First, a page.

Sunday, November 20, 2011


This weekend was one of the ARRL EME (Earth-Moon-Earth) contests, and I spent quite a bit of time listening for signals reflected from the moon. The signals I was listening to were JT65b type, which is a coded series of tones; WSJT software can encode and decode these tones, translating them to and from text on a computer screen. After hearing a number of particularly loud stations, I was able to make an EME contact, yay!!

The following screen shows the spectrogram of K5GW's (Texas) signal reflected from the moon a few minutes before the contact:

And the next screen shows the WSJT software on my computer after decoding K5GW's reply to me.

At first I didn't believe that the decode was real, but shortly thereafter a ham at Stanford sent me an email saying he heard the reply too:

112 -89 0 1602 3.0 -12 KB5WIA K5GW EM13 OOO 1 0

The numbers above indicate that at 1602 UTC, the Stanford station heard a signal coming from K5GW with a 3.0 second time delay (it takes 2.6 seconds for a signal to get to the moon and come back, plus a fraction of a second of clock error). The -12 indicates the relative signal to noise ratio (a very strong signal). KB5WIA is my call sign, the EM13 is K5GW's grid locator, and the OOO is a shorthand for "I've heard your signal reflected from the moon and I'm replying to you". The 1 after the OOO's indicates that the WSJT software has decoded all of this information successfully with no errors.

The power I used was 30 watts (a Yaesu FT-817ND running at 2.5 watts into an RFConcepts 2 to 30 watt linear amplifier), essentially the VHF part of my normal satellite station:

The antenna was the same M2 2M7 seven element 2 meter yagi that I normally use for satellite uplink and downlink:

All in all, pretty exciting to have ham radio signals travel 250,000 miles to the moon, bounce off the rocks and dust up there, and then travel 250,000 miles back to earth and be picked up!!!!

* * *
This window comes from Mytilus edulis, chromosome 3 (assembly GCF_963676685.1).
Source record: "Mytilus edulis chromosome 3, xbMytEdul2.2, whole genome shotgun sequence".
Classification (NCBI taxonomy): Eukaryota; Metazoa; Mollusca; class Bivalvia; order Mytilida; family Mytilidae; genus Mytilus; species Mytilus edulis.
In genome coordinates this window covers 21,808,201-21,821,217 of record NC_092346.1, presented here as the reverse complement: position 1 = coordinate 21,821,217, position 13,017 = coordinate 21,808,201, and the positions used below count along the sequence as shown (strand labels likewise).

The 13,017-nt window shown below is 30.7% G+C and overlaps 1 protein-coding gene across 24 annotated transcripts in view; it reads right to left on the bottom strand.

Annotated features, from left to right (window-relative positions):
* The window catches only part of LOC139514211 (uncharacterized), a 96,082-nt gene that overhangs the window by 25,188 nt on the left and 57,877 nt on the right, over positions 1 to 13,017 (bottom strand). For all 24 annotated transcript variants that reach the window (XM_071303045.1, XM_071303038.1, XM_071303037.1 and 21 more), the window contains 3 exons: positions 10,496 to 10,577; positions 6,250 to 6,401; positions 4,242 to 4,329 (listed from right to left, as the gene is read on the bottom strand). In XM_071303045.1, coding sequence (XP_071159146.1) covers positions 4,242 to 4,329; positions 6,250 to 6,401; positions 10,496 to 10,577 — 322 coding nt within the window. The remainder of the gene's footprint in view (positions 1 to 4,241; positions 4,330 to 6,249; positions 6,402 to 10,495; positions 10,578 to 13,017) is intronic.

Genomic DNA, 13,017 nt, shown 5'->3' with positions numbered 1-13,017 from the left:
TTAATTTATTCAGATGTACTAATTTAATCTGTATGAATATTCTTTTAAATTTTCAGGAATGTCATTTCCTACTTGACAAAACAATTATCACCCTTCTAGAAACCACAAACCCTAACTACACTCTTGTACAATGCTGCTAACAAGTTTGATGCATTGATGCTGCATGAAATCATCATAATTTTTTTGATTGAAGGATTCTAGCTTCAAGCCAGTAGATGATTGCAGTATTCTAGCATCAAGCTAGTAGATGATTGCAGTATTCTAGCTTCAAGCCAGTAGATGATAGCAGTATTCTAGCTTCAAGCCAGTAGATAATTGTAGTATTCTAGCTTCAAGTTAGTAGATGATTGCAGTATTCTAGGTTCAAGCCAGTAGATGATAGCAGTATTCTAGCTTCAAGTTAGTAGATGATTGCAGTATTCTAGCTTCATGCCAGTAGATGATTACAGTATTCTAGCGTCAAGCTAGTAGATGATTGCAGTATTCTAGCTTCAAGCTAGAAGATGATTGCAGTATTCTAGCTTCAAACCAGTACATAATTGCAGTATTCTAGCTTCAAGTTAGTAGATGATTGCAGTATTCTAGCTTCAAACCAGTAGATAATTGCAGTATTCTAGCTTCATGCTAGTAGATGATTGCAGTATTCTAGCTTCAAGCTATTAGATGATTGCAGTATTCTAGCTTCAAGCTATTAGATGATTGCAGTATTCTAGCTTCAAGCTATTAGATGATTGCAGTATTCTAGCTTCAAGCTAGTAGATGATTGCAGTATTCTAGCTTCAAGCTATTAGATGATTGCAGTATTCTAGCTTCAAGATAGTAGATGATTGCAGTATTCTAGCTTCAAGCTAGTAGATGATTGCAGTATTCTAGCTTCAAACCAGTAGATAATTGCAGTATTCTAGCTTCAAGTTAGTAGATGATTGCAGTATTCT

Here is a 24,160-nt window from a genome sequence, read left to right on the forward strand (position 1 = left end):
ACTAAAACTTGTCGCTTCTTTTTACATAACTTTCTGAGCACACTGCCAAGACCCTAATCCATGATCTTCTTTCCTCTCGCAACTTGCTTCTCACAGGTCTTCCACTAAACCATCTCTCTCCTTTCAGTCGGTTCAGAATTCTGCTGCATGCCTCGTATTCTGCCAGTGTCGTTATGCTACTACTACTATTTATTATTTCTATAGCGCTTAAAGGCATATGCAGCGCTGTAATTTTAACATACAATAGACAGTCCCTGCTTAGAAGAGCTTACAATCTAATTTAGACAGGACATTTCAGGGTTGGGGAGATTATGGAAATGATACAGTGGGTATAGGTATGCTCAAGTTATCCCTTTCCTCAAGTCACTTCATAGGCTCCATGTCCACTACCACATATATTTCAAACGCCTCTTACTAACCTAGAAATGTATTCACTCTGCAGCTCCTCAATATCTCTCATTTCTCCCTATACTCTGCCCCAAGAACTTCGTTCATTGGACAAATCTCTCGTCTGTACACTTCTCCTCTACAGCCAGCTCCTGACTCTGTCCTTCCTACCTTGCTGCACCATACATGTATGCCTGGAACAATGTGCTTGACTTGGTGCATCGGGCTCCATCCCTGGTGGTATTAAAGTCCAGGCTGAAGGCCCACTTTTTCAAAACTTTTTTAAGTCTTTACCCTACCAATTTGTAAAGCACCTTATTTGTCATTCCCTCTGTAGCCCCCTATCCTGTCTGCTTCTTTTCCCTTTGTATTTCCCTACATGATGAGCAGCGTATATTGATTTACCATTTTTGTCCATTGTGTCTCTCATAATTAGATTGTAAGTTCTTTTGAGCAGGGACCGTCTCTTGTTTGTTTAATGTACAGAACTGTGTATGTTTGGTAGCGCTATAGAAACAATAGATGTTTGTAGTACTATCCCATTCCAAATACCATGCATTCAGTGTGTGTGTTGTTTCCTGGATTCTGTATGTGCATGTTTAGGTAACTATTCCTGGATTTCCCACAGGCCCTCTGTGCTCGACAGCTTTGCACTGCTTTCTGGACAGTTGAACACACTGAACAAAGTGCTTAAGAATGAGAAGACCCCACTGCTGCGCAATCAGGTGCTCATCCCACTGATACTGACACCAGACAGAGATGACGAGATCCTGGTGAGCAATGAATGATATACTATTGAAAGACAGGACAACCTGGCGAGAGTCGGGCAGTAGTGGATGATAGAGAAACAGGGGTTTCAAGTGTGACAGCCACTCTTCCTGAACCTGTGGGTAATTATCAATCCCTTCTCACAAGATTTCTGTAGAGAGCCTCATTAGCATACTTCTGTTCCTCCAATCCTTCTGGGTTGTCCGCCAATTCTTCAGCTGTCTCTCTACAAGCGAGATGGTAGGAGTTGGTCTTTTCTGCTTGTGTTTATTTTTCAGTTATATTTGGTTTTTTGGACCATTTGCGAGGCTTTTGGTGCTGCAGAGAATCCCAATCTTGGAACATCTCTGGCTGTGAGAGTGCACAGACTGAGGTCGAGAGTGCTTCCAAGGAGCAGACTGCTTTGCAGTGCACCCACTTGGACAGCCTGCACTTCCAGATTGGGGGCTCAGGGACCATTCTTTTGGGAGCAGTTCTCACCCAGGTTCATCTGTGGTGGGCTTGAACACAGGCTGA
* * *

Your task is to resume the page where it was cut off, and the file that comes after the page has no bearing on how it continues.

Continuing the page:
Sunday, November 13, 2011

2011 AMSAT Symposium

The 2011 AMSAT Symposium in San Jose was a lot of fun -- many very interesting talks / papers, and it was good to meet people involved with the satellites. Of special interest were models of the ARISSAT-1 satellite, launched from the International Space Station in July of this year:

The restored actual prototype of the Oscar-1 satellite (first ham radio satellite in orbit) launched in 1961:

And the next generation ham radio satellite, project Fox, set to be launched perhaps in 2013:

Relocated Satellite Array

I moved the satellite array from the tripod in the center of the backyard, to a pole closer to the house. Doing so gives about 5 degrees better view towards the horizons. Going clockwise from the North, the antennas can see down to around 15 degrees; northeast, 10; east, 7; southeast, 2; south, 4; southwest, 10; west, 1; and northwest, 10 degrees. Much better than previous!! The antenna array has the ARR SP432VDG and SP144VDG preamplifiers in the junction box, and is fed with 75 feet of LMR-600 coax for UHF and LMR-400 coax for VHF.